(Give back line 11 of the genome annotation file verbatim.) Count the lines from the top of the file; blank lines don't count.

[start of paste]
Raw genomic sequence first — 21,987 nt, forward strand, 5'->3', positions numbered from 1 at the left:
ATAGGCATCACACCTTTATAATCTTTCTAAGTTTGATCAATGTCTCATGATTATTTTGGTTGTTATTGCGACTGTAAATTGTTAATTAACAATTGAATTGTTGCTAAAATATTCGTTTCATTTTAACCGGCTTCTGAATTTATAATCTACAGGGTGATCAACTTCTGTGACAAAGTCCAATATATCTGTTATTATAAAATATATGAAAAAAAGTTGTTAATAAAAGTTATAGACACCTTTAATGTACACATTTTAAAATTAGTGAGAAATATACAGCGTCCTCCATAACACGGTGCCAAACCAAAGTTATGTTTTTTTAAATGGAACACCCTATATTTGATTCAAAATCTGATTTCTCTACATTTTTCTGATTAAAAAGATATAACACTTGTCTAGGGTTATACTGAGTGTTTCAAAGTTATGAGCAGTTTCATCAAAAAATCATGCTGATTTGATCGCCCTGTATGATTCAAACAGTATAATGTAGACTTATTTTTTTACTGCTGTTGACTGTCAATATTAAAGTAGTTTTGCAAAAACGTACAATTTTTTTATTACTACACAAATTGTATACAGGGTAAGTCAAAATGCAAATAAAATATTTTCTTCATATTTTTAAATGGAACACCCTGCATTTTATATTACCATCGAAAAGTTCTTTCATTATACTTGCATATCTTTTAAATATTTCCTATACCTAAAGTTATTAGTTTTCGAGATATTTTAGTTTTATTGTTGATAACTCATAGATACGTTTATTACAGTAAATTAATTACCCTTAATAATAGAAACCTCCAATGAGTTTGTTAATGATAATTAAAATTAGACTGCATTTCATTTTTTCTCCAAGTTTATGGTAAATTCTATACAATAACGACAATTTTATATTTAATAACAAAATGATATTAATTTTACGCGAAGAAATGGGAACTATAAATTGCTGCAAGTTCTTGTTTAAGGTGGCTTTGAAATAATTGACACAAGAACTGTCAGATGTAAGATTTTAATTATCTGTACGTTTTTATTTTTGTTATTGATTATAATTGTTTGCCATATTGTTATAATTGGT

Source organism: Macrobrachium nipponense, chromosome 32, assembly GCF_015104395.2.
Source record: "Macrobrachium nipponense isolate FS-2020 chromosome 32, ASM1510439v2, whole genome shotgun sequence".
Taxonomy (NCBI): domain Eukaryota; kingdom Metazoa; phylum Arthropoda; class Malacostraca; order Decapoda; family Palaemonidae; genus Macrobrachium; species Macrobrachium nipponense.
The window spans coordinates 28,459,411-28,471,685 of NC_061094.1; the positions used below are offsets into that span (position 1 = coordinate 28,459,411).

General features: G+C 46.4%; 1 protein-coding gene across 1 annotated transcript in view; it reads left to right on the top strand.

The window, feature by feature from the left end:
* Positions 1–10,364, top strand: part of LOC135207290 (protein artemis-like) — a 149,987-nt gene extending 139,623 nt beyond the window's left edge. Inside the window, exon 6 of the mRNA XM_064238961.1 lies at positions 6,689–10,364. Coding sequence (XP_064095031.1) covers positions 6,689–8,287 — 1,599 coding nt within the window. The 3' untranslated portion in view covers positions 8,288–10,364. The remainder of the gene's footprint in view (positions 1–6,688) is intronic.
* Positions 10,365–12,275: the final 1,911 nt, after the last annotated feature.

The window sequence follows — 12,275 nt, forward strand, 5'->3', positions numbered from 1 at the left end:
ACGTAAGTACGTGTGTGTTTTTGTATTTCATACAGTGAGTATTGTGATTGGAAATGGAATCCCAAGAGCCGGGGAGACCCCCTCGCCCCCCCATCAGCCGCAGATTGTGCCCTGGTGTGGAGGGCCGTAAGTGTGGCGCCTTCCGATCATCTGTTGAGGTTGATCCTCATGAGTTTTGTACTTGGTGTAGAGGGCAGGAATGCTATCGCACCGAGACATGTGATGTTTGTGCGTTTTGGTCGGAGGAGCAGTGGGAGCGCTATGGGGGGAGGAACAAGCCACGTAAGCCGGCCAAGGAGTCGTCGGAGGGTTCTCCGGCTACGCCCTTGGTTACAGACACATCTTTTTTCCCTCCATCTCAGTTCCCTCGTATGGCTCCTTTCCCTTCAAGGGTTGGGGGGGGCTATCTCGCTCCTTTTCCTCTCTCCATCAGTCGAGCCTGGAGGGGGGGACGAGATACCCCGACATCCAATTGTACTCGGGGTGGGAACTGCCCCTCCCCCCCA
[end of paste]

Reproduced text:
The window sequence follows — 12,275 nt, forward strand, 5'->3', positions numbered from 1 at the left end: